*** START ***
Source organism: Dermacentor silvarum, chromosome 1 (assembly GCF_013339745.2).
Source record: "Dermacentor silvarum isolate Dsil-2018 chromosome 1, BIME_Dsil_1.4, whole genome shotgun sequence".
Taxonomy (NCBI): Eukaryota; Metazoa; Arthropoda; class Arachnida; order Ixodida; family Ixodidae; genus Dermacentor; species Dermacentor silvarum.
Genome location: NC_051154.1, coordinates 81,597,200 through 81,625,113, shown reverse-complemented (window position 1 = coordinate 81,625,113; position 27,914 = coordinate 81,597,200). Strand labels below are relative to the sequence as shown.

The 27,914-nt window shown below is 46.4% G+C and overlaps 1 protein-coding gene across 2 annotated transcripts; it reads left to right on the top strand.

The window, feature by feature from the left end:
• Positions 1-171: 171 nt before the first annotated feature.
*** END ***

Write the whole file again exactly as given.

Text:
Source organism: Dermacentor silvarum, chromosome 1 (assembly GCF_013339745.2).
Source record: "Dermacentor silvarum isolate Dsil-2018 chromosome 1, BIME_Dsil_1.4, whole genome shotgun sequence".
Taxonomy (NCBI): Eukaryota; Metazoa; Arthropoda; class Arachnida; order Ixodida; family Ixodidae; genus Dermacentor; species Dermacentor silvarum.
Genome location: NC_051154.1, coordinates 81,597,200 through 81,625,113, shown reverse-complemented (window position 1 = coordinate 81,625,113; position 27,914 = coordinate 81,597,200). Strand labels below are relative to the sequence as shown.

The 27,914-nt window shown below is 46.4% G+C and overlaps 1 protein-coding gene across 2 annotated transcripts; it reads left to right on the top strand.

The window, feature by feature from the left end:
• Positions 1-171: 171 nt before the first annotated feature.